Such severe damage must use a significant amount of cellular resources to fix. After fertilization, many embryos will not survive the damage. It is not a zero-sum game. We will be hurting people.

Thus, the argument against the three-parent baby is a pro-life argument based on Christian ethics and the oft-quoted maxim, “First do no harm”. In most IVF procedures today, thousands of embryos are created, only to sit in a freezer until they expire (however, as we have stated previously, “there seems nothing wrong with an IVF treatment that conceives only those embryos that will be implanted,”18 but see the statement about the increased genetic risks of IVF in the following section). With this new procedure, potentially many more embryos will have to be created. Waste is a byproduct of this type of research, but we are talking about a ‘waste’ of human life.


Another glaring scientific problem is the neglect of epigenetics,19 that mysterious and fickle realm of heritable traits that are not controlled by the DNA sequence per se. A very important point is that the nuclear and mitochondrial DNA are not independent, but they interact significantly with each other. Mitochondrial function is disrupted without this communication.20,21 Therefore the effects of these epigenomic alterations could impact the embryo’s ability to coordinate its DNA expression.

This has certainly been noted in mice.22 On the other hand, it is speculated elsewhere that nuclear-mtDNA interactions are constant within species, based on observational data.23 Nevertheless, a recent review addresses this issue and states that the donor mtDNA is faced with a completely unknown nuclear DNA “and the implications of this combination are currently largely unexplored.”24 Mutation rates in mtDNA are about 10 times higher than the rate in nuclear DNA.25 It is therefore worrying that should a de novo pathological mutation occur in the donor mtDNA, it may gain a proliferative advantage over the non-mutated donor mtDNA. There has been evidence for this in animal models “with demonstrable deleterious effects.24

Also, normal development occurs in a very special place, with controlled temperature, salinity, etc. The test tube is not like this, although it could conceivably be made to be so. Children born after IVF treatment have a significantly greater-than-average risk of developing with a suite of characteristic genetic and developmental defects: “Children conceived with assisted reproductive technology (ART), for example IVF, have about twice the risk of having a major birth defect or low birth weight than children conceived naturally, Australian and US studies show.”26 This is due to the stress on the egg and sperm as they are manipulated in a non-natural environment. This new procedure is much more stressful as it involves ripping out the nucleus of an egg and replacing it with another that has, in turn, been ripped out of its cell.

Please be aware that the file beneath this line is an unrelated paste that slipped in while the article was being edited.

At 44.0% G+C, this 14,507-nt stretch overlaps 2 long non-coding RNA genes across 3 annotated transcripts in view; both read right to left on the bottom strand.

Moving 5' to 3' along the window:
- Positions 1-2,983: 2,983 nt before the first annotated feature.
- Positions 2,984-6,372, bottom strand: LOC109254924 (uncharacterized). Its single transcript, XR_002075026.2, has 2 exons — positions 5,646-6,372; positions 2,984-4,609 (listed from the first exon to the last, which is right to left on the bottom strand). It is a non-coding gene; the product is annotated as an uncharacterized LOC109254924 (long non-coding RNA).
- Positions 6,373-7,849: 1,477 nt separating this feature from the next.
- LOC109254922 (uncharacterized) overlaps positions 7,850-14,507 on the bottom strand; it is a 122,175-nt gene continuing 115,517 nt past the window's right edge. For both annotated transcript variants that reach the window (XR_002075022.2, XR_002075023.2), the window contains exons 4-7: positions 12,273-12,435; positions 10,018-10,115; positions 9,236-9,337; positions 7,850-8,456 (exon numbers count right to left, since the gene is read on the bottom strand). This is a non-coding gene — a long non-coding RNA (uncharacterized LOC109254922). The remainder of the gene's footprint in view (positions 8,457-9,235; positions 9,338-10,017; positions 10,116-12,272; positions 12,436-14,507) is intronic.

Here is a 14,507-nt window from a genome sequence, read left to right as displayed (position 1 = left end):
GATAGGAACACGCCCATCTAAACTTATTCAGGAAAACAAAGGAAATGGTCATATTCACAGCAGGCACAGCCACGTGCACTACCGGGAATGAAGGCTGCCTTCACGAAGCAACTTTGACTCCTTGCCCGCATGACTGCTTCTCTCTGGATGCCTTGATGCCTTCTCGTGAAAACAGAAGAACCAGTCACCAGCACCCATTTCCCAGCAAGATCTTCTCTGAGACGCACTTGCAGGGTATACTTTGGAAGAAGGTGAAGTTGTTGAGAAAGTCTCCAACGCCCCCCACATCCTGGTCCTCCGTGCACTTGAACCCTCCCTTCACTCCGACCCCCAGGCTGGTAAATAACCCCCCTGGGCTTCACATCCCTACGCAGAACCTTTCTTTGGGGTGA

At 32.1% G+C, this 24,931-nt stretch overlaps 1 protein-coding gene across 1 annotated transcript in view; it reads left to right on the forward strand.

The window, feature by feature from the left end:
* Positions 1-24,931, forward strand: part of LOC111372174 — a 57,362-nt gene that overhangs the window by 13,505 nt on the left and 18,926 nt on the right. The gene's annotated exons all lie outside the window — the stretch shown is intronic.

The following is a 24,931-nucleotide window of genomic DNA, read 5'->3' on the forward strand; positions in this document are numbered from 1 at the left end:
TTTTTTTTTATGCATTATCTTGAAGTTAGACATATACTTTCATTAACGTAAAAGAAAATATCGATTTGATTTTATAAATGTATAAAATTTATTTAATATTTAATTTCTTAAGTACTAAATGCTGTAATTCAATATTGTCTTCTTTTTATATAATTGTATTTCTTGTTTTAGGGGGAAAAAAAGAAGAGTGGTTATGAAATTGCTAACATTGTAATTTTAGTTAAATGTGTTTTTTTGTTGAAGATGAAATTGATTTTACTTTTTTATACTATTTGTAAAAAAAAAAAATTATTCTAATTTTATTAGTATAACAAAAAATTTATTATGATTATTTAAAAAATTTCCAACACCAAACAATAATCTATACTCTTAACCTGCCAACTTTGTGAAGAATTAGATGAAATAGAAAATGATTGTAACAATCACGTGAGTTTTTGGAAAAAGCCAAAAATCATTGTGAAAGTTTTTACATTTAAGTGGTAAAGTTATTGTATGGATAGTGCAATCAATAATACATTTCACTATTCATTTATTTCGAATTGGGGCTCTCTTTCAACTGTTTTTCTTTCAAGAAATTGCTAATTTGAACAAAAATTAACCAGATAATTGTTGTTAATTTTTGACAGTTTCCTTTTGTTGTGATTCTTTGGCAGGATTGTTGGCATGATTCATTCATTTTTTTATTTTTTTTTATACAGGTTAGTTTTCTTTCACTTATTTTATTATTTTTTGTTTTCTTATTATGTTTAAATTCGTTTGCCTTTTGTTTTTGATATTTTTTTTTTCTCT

Considering the complexity of the epigenome (let alone the extra levels of complexity and codes only now being elucidated in the genome), there is serious concern about applying this technology to humans. It may not be as ethically clear-cut as the wrongness of destroying human embryos intentionally, but it’s fraught with uncertainties.

Baby Steps video from American Life League: Using 4D ultrasounds, the film shows the baby in the womb from 8 weeks through to birth.

The precedent of cloning

Just as Ian Wilmut and colleagues didn’t fully anticipate the problems that Dolly the sheep and her fellow clones would develop (and he’s now moved away from his own work), there is no way these researchers can guarantee that all kinds of health defects will not surface in people produced by this technology, perhaps decades into life. For one thing, Dolly inherited ‘aged’ chromosomes, so had half the lifespan of a normal sheep.

Also, a very important consideration is that Dolly required over 200 unsuccessful tries, which if translated into human cloning, would mean hundreds of tiny humans generated then destroyed. It’s hard to imagine that three-parent embryo technology could be developed without lots of ‘failures’ in the form of disposable human beings.

Legal considerations.

This technology is not legal in continental Europe and is not allowed by the UN for use in humans. Only in the UK has a drive for changes to legislation occurred, however, the safety of these procedures is not known.

There are also practical legal issues. How would the donor fit into the picture? Would they have a claim to custody, visitation, etc.? How would the children relate to the donor? There would be a host of complications affecting the relationships, possible financial arrangements, etc. that are begging for heartache and possibly lawsuits. Also, the donors are contributing much more than just a cell membrane and mitochondria. They are also contributing subcellular compartments and machinery, and epigenetic factors that will potentially impact or control the DNA of the embryo.